Schedin v. Johnson & Johnson et al, No. 0:2008cv05743 - Document 117 (D. Minn. 2010)

Court Description: ORDER denying defendants' (61) Motion in Limine on FDA petitions; deferring ruling on defendants' (64) Motion in Limine on post-2005 labeling; denying as moot defendants' (67) Motion in Limin e on duty to warn; denying defendants' (70) Motion in Limine on ghostwriting, with the exception that plaintiffs are ordered to not use, or solicit their experts to use, the term ghostwriting; denying defendants' (72) Motion i n Limine on marketing to others; granting in part and denying in part defendants' (75) Motion in Limine; denying defendants' (76) Motion in Limine on Adverse Event Reporting; denying defendants' (83) Motion in Limine on foreign regulatory actions in case 0:08-cv-05743-JRT (Written Opinion). Signed by Judge John R. Tunheim on November 9, 2010. Associated Cases: 0:08-md-01943-JRT, 0:08-cv-05743-JRT(DML)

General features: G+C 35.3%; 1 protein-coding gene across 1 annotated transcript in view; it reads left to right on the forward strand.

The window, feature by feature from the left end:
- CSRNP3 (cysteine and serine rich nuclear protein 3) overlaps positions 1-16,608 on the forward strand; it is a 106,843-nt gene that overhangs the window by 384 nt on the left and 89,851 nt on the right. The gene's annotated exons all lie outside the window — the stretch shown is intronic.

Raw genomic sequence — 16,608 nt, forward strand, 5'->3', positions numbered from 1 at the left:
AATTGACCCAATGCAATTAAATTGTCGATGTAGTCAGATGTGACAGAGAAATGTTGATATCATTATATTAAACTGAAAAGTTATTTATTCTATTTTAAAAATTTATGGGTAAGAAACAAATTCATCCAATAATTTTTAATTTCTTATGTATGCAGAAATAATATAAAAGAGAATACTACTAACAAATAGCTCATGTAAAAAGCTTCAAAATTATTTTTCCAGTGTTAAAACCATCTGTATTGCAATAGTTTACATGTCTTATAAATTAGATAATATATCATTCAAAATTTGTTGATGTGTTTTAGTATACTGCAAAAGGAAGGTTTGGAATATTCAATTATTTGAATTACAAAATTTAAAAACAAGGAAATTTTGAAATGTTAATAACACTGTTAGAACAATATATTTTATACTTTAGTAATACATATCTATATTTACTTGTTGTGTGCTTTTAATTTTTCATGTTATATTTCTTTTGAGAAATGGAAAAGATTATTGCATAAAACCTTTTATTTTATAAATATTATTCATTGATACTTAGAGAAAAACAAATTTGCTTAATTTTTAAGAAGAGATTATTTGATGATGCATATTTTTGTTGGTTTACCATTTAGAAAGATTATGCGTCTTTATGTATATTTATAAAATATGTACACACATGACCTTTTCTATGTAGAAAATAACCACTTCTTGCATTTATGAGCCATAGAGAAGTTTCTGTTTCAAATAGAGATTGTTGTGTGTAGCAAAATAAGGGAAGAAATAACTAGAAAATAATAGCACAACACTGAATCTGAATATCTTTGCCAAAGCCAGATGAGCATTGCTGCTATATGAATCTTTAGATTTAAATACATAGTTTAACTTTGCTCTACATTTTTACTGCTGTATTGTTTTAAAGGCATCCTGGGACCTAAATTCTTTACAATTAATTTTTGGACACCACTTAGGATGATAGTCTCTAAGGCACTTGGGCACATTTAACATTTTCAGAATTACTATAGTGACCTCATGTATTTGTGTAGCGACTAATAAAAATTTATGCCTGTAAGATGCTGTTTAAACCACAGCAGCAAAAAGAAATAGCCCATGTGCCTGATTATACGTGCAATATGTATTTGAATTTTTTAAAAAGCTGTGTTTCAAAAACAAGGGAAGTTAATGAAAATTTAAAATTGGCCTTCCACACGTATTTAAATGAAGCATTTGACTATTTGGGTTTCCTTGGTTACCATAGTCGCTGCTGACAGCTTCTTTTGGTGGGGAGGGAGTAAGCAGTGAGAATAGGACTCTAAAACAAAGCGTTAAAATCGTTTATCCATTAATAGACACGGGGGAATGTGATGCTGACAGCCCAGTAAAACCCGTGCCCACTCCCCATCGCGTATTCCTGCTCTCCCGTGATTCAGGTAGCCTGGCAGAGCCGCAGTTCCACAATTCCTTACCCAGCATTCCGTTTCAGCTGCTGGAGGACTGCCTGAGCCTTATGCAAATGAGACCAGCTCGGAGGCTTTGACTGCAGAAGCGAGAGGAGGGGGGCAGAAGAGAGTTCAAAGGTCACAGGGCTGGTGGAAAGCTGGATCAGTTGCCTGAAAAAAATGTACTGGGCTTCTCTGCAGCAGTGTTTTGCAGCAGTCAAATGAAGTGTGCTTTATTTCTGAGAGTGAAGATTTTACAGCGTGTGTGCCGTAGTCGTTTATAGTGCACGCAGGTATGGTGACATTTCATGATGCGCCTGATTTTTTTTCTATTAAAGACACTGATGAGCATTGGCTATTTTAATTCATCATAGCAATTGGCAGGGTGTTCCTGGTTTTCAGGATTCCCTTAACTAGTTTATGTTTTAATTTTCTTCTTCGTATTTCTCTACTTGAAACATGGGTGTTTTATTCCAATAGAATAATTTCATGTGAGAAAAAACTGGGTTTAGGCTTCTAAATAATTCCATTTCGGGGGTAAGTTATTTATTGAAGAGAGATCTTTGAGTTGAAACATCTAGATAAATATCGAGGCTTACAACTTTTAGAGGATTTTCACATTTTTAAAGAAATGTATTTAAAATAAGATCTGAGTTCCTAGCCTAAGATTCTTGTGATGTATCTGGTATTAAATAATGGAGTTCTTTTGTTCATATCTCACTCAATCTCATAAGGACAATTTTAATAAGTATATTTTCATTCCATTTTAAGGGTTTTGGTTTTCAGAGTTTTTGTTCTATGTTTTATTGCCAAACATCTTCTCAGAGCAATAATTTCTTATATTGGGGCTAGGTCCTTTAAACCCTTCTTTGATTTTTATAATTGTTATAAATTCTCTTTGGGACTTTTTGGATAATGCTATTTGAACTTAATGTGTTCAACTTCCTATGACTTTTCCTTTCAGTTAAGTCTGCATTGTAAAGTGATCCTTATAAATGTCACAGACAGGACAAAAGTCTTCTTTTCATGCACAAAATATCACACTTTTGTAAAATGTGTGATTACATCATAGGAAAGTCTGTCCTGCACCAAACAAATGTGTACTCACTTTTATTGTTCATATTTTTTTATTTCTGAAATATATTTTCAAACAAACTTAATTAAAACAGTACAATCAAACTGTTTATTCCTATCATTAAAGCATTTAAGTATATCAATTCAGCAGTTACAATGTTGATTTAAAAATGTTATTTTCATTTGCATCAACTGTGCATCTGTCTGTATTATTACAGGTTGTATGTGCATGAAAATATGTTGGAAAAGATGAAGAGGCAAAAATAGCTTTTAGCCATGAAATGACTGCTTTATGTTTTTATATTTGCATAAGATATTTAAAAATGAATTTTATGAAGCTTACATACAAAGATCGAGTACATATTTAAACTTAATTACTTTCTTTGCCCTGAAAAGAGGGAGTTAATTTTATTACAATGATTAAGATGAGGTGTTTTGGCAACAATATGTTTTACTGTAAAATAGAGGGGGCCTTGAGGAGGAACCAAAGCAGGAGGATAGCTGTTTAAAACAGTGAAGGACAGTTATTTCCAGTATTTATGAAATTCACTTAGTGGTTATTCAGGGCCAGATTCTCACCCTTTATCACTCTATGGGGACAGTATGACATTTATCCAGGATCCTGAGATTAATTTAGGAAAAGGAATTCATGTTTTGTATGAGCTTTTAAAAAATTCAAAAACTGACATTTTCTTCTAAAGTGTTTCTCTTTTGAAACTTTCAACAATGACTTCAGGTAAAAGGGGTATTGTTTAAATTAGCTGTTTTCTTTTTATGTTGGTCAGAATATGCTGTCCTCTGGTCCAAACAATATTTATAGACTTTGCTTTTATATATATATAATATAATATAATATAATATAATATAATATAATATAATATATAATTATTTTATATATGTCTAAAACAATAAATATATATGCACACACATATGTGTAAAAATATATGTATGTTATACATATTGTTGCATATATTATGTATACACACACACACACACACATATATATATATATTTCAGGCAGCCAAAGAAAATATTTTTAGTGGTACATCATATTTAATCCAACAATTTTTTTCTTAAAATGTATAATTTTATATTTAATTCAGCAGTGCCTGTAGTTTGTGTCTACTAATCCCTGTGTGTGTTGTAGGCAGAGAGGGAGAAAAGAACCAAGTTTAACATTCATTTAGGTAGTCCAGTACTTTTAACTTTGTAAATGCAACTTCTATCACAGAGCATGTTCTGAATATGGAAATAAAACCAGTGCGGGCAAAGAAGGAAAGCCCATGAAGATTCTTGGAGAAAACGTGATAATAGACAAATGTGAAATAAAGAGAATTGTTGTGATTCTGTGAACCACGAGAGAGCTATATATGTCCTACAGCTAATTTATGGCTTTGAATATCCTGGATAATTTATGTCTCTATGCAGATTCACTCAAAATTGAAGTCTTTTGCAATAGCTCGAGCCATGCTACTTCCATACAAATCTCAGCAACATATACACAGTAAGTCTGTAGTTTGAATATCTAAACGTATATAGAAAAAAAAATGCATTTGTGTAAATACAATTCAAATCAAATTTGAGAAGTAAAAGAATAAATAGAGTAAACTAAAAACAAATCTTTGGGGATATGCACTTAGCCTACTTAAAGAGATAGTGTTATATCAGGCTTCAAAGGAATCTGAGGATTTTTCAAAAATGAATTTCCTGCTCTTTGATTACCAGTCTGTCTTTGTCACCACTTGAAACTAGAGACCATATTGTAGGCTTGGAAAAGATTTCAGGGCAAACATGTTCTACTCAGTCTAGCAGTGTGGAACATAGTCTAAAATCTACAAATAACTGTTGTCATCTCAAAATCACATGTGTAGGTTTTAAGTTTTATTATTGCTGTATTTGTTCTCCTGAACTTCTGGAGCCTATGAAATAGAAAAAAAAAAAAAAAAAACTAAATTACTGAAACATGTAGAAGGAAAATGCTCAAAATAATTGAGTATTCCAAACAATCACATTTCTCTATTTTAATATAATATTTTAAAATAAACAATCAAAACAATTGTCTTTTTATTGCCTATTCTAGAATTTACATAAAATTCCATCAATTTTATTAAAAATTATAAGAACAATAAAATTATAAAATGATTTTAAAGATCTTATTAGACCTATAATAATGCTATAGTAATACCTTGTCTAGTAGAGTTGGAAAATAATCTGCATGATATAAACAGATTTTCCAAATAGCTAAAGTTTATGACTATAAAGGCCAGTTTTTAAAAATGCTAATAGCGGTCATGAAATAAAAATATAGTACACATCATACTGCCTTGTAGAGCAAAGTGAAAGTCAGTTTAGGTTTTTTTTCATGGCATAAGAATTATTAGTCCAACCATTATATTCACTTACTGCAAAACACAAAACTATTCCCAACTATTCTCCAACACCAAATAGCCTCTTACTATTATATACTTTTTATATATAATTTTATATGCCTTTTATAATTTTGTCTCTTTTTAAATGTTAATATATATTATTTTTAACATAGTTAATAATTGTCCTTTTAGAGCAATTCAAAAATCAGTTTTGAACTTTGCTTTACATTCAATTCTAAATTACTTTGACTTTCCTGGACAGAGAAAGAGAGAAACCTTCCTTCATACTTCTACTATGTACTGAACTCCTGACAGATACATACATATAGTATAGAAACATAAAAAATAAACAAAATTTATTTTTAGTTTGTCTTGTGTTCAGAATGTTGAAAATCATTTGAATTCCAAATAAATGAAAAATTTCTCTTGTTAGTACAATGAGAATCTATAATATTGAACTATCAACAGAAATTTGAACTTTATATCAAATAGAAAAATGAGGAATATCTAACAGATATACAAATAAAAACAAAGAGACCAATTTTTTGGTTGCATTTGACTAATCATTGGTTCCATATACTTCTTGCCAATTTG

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Schedin v. Johnson & Johnson et al Doc. 117 UNITED STATES DISTRICT COURT DISTRICT OF MINNESOTA IN RE: LEVAQUIN PRODUCTS LIABILITY LITIGATION, MDL No. 08-1943 (JRT) This Document Relates to: Civil No. 08-5743 (JRT) JOHN SCHEDIN, Plaintiff, v. JOHNSON & JOHNSON; ORTHO-MCNEIL PHARMACEUTICAL, INC.; JOHNSON & JOHNSON PHARMACEUTICAL RESEARCH & DEVELOPMENT, LLC; and ORTHO-MCNEIL-JANSSEN PHARMACEUTICALS, INC.; ORDER REGARDING DEFENDANTS’ MOTIONS IN LIMINE Defendants. Ronald S. Goldser, ZIMMERMAN REED, PLLP, 651 Nicollet Mall, Suite 501, Minneapolis, MN 55402-4123; and Lewis J. Saul, LEWIS SAUL & ASSOCIATES, 183 Middle Street, Suite 200, Portland, ME 04101, co-lead counsel for plaintiff Schedin. John Dames, DRINKER BIDDLE & REATH LLP, 191 North Wacker Drive, Suite 3700, Chicago, IL 60606-1698; William H. Robinson, Jr., LECLAIR RYAN, 1100 Connecticut Avenue N.W., Suite 600, Washington, DC 20036; and Tracy J. Van Steenburgh, NILAN JOHNSON LEWIS, PA, 400 One Financial Plaza, 120 South Sixth Street, Minneapolis, MN 55402, liaison and lead counsel for defendants. This multidistrict litigation is before the Court on defendants’ motions in limine. Defendants’ brought motions: to exclude petitions to the Food and Drug Administration 21 (“FDA”) from the Illinois Attorney General and the public watch group Public Citizen to strengthen Levaquin’s label (Docket No. 61); to exclude evidence regarding post-2005 labeling (Docket No. 64); to exclude evidence or argument regarding defendants’ duty to warn (Docket No. 67); to exclude references to, and evidence of, “ghostwriting” by defendants of academic articles (Docket No. 70); to exclude marketing materials used by defendants with people other than the plaintiff (Docket No. 72); to exclude “various issues” (Docket No. 75); to exclude evidence of, or reference to, Adverse Event Reports (Docket No. 76); and to exclude evidence concerning foreign regulatory action (Docket No. 83). The Court heard oral arguments and took these motions under advisement on November 3, 2010. BACKGROUND This multidistrict litigation consists of a significant number of cases involving the drug Levaquin. Levaquin is an antibiotic developed, manufactured, and marketed by defendants Johnson & Johnson, Ortho-McNeil Pharmaceutical, Inc., and Johnson & Johnson Pharmaceutical Research and Development, LLC. The plaintiffs were all prescribed Levaquin, and alleged that it causes tendons to rupture. ANALYSIS I. FDA PETITIONS Defendants move to exclude two petitions submitted to the FDA requesting stricter labeling of fluoroquinolones. In their motion, defendants point to a 2005 petition from the Illinois Attorney General (“AG Petition”) and a 1996 petition from the public -2- watch group Public Citizen. At oral argument and in their response brief, plaintiffs withdrew the 1996 Public Citizen petition and indicated their intention to offer a Public Citizen petition from 2005. A. The AG Petition Defendants argue that the AG petition (Ex. B, Docket No. 61) is hearsay, irrelevant, and unduly prejudicial. Plaintiffs respond that the petition is relevant and admissible as an exception to the hearsay rule under Federal Rule of Evidence 803(8). At oral argument, defendants presented a supplemental brief arguing that the AG Petition does not fit the Rule 803(8) exception since the AG did not hold hearings or undergo its own fact finding regarding the subject of the petition. Rule 803(8) allows for the admissibility of hearsay if the testimony amounts to a record, report, statement, or data compilation in any form of public offices or agencies that are a part of the activities of the office or involves a duty by law of that office. Fed. R. Evid. 803(8). Illinois courts have determined that the Attorney General has a duty to protect the health of its citizens. People v. Pine, 542 N.E.2d 711, 713 (Ill. 1989); Pioneer Processing, Inc. v. E.P.A., 464 N.E.2d 238, 247 (Ill. 1984). Defendants argue that the lack of hearings removes the petition from the public records exception. The Court notes that “courts construing the term ‘factual findings’ in Rule 803(8)(C) have given it broad scope.” Kehm v. Procter & Gamble Mfg. Co., 724 F.2d 613, 618 (8th Cir. 1983). The Eighth Circuit has previously upheld reports based on the fact finding of independent scientists under the public records exception. Boerner v. Brown & Williamson Tobacco Co., 394 F.3d 594, 600–01 (8th Cir. 2005) (“The reports -3- also include factual findings, although these were made by independent scientists and not on the basis of independent research by the Surgeon General. We have held, however, that similar reports based on non-agency research were properly admitted under the public records exception.”). In fact, only if ‘sufficient negative factors are present’ to indicate the report is not trustworthy, . . . should [it be excluded]. The factors that may be used to determine admissibility include: (1) the timeliness of the investigation; (2) the special skill or experience of the official; and (3) possible motivation problems. But the burden is on the party opposing admission to demonstrate that the report is not reliable. Ellis v. Int’l Playtex, Inc., 745 F.2d 292, 300-01 (4th Cir. 1984) (internal citations omitted). The only case cited by defendants to meet this burden concerned a public report that was excluded largely because it was based on unpublished material, available only to the task force that wrote the report, and the data was primarily gathered by the plaintiff’s mother. Wetherill v. Univ. of Chi., 518 F. Supp. 1387, 1391 n.4 (N.D. Ill. 1981). No such negative factors are present here. Defendants further argue that the AG petition contains a second layer of hearsay in the individual citizen complaints and references to literature on the topic. The AG petition itself does not detail the individual citizen complaints: it only states that the office received them. As such, they are not being offered separately, and to the extent that they are being offered, it is for their effect on the listener (the Attorney General), thus the references are not hearsay. Fed. R. Evid. 801(c). The Court also finds no merit in defendants’ arguments that the petition lacks relevance to the issues in the case or that it -4- should be excluded on Rule 403 grounds. The court denies the motion as it regards the AG petition. B. The Public Citizen Petition Defendants argue that the petition from Public Citizen suffer the same deficiencies as those in the AG petition and fail to meet the guidelines of the business records exception of Rule 803(6). The Eight Circuit has determined that: The language of Fed. R. Evid. 803(6) parallels the principles we articulated in Kehm, where we held that the public records exception assumes admissibility in the first instance and provides that the party opposing admission has the burden of proving inadmissibility. We therefore apply the same principles to admission of business records that we articulated for admission of public records in Kehm, and hold that once the offering party has met its burden of establishing the foundational requirements of the business records exception, the burden shifts to the party opposing admission to prove inadmissibility by establishing sufficient indicia of untrustworthiness. Shelton v. Consumer Prods. Safety Comm’n, 277 F.3d 998, 1010 (8th Cir. 2002). Finding no indicia of untrustworthiness, and no merit to claims of irrelevance or undue prejudice, the Court denies the motion as to the Public Citizen petition. II. POST-2005 LABELING The Court defers its decision on the post-2005 labeling until all the Daubert orders addressing similar issues have been issued by the Court. III. DUTY TO PLAINTIFF Defendants move to exclude any argument that they owed a duty directly to the plaintiffs, arguing that the “learned intermediary doctrine” supplants any duty to an -5- individual. Plaintiffs respond that they have withdrawn all testimony that bears on this argument. The Court denies the motion as moot and notes that “motions in limine are not proper procedural devices for the wholesale disposition of theories or defenses.” SPX Corp. v. Bartec USA, No. 06-14888, 2008 WL 3850770, at *3 (E.D. Mich. Aug. 12, 2008). IV. GHOSTWRITING Defendants move to exclude any reference to “ghostwritten articles” based on relevance and Rule 403 prejudice arguments. Plaintiffs note that courts have allowed references to “ghostwriting” when the articles were actually ghostwritten, and because published articles influence choices and referrals in the medical field in such a way that the actual prescribing doctor need not have read the article. See, e.g., In re Seroquel Prod. Liab. Litig., No. 06-md-1769, 2009 WL 223140, *2–3 ( (M.D. Fla. Jan. 30, 2009) (allowing the plaintiffs to make arguments and present evidence while avoiding the term “ghostwriting”). Defendants object to the term “ghostwriting” due to its potentially prejudicial character before the jury. Defendants make no plausible claim that they did not engage in ghostwriting, and plaintiffs point out that Dr. Beecher relied on others’ recommendations to prescribe Levaquin – indicating that such articles are relevant to the field of knowledge about the product. Therefore, the Court denies the motion to the extent that defendants actually did engage in ghostwriting articles, but orders the parties to refrain from using, or allowing their witnesses to use, the term “ghostwriting.” -6- V. MARKETING TO OTHERS Defendants move to exclude any marketing material or statements that were not heard or relied upon by Dr. Beecher. They argue that without seeing the material, Beecher could not have relied upon it and it is therefore irrelevant. Plaintiffs respond that since Beecher used other doctor’s recommendations as his primary source for identifying new drugs to prescribe, materials defendants used to market to others are relevant. Further, plaintiffs argue that any internal marketing materials, i.e. training materials, are relevant to how defendants trained their marketing and sales staff to minimize information about tendon rupture. The Court agrees that these materials are relevant and denies the motion. VI. VARIOUS ISSUES Defendants’ motion in limine on various issues makes twenty-four separate points to exclude evidence, most of which fall into four general categories. The first – encompassing points 1, 2, 3, 5, 7, 10, 11, 17, 18, 19, 20, and 24 – are motions to order the plaintiffs to follow the Rules of Evidence. The second – encompassing points 4, 21, and 22 – are motions to order the plaintiffs to follow the Rules of Civil Procedure. Motions that lack specificity and are “essentially repetitive of well-established rules of evidence” are not generally granted. Simpson v. Econ. Premier Assurance Co., No. 1:05-CV-35-MD, 2006 WL 2590620, at *1 (N.D. Miss. Sept. 8, 2006). The court denies the motion as to these points. The third category – encompassing points 12, 13, and 14 – refer to broad categories of evidence and the fourth category – encompassing points 15 and 16 – refer to -7- evidence the plaintiffs may raise, but have not yet. “Orders in limine which exclude broad categories of evidence should rarely be employed. A better practice is to deal with questions of admissibility of evidence as they arise.” Sperberg v. Goodyear Tire & Rubber Co., 519 F.2d 708, 712 (6th Cir. 1975). The Court denies the motion as to these points. The remaining points deserve individual attention. Point 6 requests that references to the health and medical conditions of other persons be excluded on the basis of relevance. On its face, this argument has merit; however, without knowing what the proposed evidence might be, whether those injuries involved substantially-similar circumstances, or whether they were relevant to an expert’s report, the Court finds this issue is not ripe for a ruling. The Court denies the motion as to this point but will respond to an appropriate objection during trial if potentially irrelevant information regarding third parties is raised. Point 8 involves the mention of defendants’ other products. The Court addressed this issue more substantively in its ruling on plaintiffs’ motions in limine. The Court grants this portion of the motion to the extent that defendants’ other products do not meet the “substantial-similarity standard” to be admissible. Ahlberg v. Chrysler Corp., 481 F.3d 630, 637 (8th Cir. 2007). Point 9 requests exclusion of marketing materials from other drug companies. Given that these materials would likely be irrelevant and might be confusing to the jury, the Court grants this portion of the motion. -8- VII. REFERENCE TO ADVERSE EVENT REPORTS Defendants request the exclusion of evidence pertaining to databases of adverse event reporting (“AERs”). Defendants note that the FDA and other regulatory groups have found AERs insufficient to determine causation. Plaintiffs argue that AERs are admissible as they are sufficient to “signal” a safety issue. Standing alone the AERs might not be permissible as evidence to make the causal link between the plaintiffs’ injuries and Levaquin. However, they are commonly used by experts in the field to determine causation in correlation with other evidence. See, e.g., In re Viagra Prod. Liab. Litig., 658 F. Supp. 2d 950, 961–62 (D. Minn. 2009) (allowing evidence of AERs as a safety signal as discussed by Dr. Blume). Additionally, even if the AERs could not be admitted to prove causation, they arguably stand as notice to the manufacturer of a potential problem. To the extent that plaintiffs or plaintiffs’ experts discuss AERs in this context, the Court finds no merit in the hearsay objection. The Court denies the motion. VIII. FOREIGN REGULATORY ACTION Defendants request exclusion of evidence of foreign regulatory action on the basis of relevance and hearsay. They highlight cases in which courts have excluded such information. Plaintiffs argue that the evidence is being offered as notice evidence. At oral argument, plaintiffs further discussed the manner in which the evidence is relevant to their narrative of defendants’ motives related to labeling in the United States and protecting negative impacts on the U.S. market for Levaquin. -9- Examination of defendants’ citations reveal that those cases turned on whether the foreign regulatory action differed from the FDA’s response, In re Seroquel Prod. Liab. Litig., 601 F. Supp. 2d 1313, 1315 (M.D. Fla. 2009), and whether other evidence of notice existed, In Re Baycol Prod. Litig., 532 F. Supp. 2d 1029, 1054 (D. Minn. 2007). These are instances where the court ruled that the foreign regulatory evidence would be too confusing to an American jury. However, in this case, the plaintiffs are not presenting final regulatory action to which a jury might defer out of confusion. Rather they are presenting only preliminary actions in Europe, in conjunction with defendants’ responses which were intended to limit the impact potential regulatory action in Europe might have on the U.S. market for the drug. As a result, the Court finds the evidence not only speaks to defendants’ notice but to motive, is relevant, and is not hearsay. Further, the Court finds it unlikely that a jury would be confused and simply defer to the foreign regulatory action, since the substance of the regulatory action is itself in dispute. As a result of these factors, the Court denies the motion only so far as to allow the evidence for the purposes of showing notice and motive. The Court does not want significant trial time devoted to this evidence. ORDER Based on the foregoing, and the records, files, and proceedings herein, IT IS HEREBY ORDERED that: 1. Defendants’ Motion in Limine on FDA petitions [Docket No. 61] is DENIED. - 10 - 2. Defendants’ Motion in Limine on post-2005 labeling [Docket No. 64] is DEFERED. 3. Defendants’ Motion in Limine duty to warn [Docket No. 67] is DENIED as moot. 4. Defendants’ Motion in Limine on ghostwriting [Docket No. 70] is DENIED, with the exception that plaintiffs are ordered to not use, or solicit their experts to use, the term “ghostwriting.” 5. Defendants’ Motion in Limine on defendants’ marketing to others [Docket No. 72] is DENIED. 6. Defendants’ Motion in Limine on various issues [Docket No. 75] is GRANTED in part, DEFERED in part, and DENIED in part. The motion is granted as to points 8 and 9, deferred as to point 6, and denied as to all other points. 7. Defendants’ Motion in Limine on Adverse Event Reporting [Docket No. 76] is DENIED. 8. Defendants’ Motion in Limine on foreign regulatory actions [Docket No. 83] is DENIED. DATED: November 9, 2010 at Minneapolis, Minnesota. ____s/ ____ JOHN R. TUNHEIM United States District Judge - 11 -